Kill Bill: plugins architecture

by | Jan 11, 2014 | Kill Bill Internals, Plugins

Kill Bill wasn’t our first billing system. As we developed these systems, even though the very core always looked the same (i.e. compute invoices and charge customers on a regular basis), it became obvious that each and every one of them required a great deal of flexibility and heavy business logic customization. In Kill Bill, while we addressed the need for plan customization via our catalog module and its set of rules and policies, we developed a plugin framework for pretty much anything else, from reacting to system events to third party integrations.

When designing this plugin framework, we quickly settled for an OSGI integration. This gave us a lot of features for free, such as lifecycle and isolation, and allowed us to support non Kill Bill specific bundles (we call these platform plugins). As an example, we run in production the Felix Web Console, which is a great debugging tool. OSGI is quite a complex framework though, so we tried to hide as much complexity as possible from the user who simply wants to develop a Kill Bill specific plugin. We made it so that all that is required is to implement certain interfaces that Kill Bill will use to communicate with the plugin. The type of interfaces implemented determine the type of plugin.

The first type of plugin supported is payment plugins. By default, Kill Bill doesn’t know about any payment gateway. Instead, each account has a series of payment methods (credit cards, PayPal accounts, Bitcoin wallets, etc.) attached to it, and each payment method is associated with a given plugin. There is no built-in concept of credit card for example: payment methods are completely generic, and it’s the role of the plugin to understand how to charge or refund the customer.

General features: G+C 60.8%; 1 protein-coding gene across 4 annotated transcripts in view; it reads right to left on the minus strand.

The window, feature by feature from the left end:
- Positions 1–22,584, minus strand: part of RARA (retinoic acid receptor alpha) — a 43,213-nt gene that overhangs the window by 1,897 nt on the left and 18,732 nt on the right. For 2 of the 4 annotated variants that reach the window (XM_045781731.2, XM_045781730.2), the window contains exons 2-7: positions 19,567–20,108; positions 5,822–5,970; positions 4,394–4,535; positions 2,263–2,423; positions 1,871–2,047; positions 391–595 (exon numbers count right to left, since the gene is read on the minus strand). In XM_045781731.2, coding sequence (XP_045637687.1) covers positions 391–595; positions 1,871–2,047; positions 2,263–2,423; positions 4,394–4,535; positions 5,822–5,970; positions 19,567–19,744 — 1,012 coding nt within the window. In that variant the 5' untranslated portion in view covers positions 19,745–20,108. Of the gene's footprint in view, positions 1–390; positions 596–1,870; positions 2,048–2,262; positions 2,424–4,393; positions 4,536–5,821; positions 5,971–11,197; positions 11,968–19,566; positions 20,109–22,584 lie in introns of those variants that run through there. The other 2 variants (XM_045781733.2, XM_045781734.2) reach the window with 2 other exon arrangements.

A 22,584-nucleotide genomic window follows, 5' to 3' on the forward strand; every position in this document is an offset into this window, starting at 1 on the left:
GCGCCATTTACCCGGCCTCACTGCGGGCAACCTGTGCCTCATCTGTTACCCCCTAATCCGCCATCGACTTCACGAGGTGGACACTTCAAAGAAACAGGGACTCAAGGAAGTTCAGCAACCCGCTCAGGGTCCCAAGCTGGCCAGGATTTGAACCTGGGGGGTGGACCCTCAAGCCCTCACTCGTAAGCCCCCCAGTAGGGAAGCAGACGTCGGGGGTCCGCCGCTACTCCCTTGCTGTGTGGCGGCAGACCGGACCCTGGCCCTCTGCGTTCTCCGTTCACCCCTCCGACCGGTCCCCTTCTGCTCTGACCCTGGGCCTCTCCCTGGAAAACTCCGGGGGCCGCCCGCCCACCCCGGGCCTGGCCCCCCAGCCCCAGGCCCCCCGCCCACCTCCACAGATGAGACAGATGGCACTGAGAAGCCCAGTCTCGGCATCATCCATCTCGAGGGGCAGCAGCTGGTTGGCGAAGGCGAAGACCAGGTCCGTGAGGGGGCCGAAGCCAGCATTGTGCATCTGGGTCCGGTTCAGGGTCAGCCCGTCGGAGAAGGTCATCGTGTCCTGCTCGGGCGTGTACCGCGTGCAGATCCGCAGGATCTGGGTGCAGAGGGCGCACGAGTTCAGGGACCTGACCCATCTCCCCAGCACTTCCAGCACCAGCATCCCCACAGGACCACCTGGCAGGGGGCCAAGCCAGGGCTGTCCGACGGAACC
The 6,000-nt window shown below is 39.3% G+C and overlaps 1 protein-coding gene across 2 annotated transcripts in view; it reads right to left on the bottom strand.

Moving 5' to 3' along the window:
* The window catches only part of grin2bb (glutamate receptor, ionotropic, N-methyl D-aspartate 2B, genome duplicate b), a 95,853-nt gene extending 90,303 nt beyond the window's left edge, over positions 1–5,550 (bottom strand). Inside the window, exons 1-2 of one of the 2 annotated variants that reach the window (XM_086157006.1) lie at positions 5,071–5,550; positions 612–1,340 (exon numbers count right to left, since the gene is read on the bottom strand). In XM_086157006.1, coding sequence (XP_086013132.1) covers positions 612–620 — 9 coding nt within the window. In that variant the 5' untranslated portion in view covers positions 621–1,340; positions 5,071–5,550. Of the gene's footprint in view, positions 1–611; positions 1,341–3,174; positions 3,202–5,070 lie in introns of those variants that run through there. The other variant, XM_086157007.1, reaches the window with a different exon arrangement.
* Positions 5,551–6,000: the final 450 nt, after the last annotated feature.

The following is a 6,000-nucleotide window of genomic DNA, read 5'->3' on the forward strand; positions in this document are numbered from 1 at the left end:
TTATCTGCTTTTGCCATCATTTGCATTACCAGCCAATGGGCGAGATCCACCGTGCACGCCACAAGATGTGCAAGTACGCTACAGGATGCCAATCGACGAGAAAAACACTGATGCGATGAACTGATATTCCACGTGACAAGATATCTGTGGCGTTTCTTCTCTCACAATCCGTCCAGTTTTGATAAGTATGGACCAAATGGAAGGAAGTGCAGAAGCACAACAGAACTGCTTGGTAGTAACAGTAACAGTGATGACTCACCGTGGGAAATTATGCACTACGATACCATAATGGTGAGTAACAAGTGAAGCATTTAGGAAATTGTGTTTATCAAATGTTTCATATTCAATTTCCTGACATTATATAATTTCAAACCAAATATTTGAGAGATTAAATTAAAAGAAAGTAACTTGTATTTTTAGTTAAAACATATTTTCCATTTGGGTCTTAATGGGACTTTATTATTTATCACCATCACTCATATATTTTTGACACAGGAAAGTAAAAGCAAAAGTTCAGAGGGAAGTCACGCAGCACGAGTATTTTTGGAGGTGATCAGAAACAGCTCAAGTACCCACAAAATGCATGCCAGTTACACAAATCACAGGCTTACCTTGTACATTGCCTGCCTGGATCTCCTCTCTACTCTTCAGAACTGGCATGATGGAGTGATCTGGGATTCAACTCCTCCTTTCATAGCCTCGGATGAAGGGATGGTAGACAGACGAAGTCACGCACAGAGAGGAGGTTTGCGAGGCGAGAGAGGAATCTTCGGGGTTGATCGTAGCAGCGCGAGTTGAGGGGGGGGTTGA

The second type of plugin supported is notification plugins. These react to system events (e.g. account creation or payment error). As an example, the Zendesk plugin listens to account creation and update events, and mirrors Kill Bill data into Zendesk. That way, both systems are always in sync, and Zendesk agents can access Kill Bill data directly in Zendesk tickets. Another example is the Analytics plugin, which listens to all events in the system, and maintains a set of reporting tables in real-time for business intelligence.

Both types of plugin have access to the full set of Kill Bill APIs. You could imagine writing a plugin which monitors cancellations of trials. Upon cancellation, the plugin could query Kill Bill to get the account contact details and reach the customer via email. Plugins can also expose custom HTTP endpoints (which will be served by the same container as Kill Bill) and have their own database tables (plugins share a custom JDBC connection pool, separate from the system).

Kill Bill plugin architecture

Historically, we wrote our first plugins in Java. Unfortunately, not many payment gateways provide Java libraries to access their APIs, and we had to implement our own (such as the Recurly Java library), considerably slowing down our development process. This also wouldn’t scale with the hundreds of gateways out there. Fortunately, the folks over at Shopify had developed Active Merchant, an abstraction library for dozens of payment gateways. Supporting Active Merchant would grant us access to all of these gateways pretty much for free.

The only caveat was that Active Merchant is a Ruby gem. We hence decided to build a Ruby – OSGI bridge, allowing one to write plugins in Ruby. Similar to the Java experience, we focused on hiding the OSGI complexity as much as possible. For example, you can easily develop Rack and Sinatra applications which the framework will proxy automatically via the Kill Bill container or use ActiveRecord to access the Kill Bill database. The first two plugins implemented in Ruby were for PayPal and Litle, plugins that are still running in production today at Ning. Since then, we have also developed a Stripe and Coinbase one, both in Ruby as well.

For more details on plugin deployment, check our userguide. To get started writing your own, you can start with our Hello Wold Java plugin and Hello World Ruby plugin. Get in touch in our Google group if you need help!

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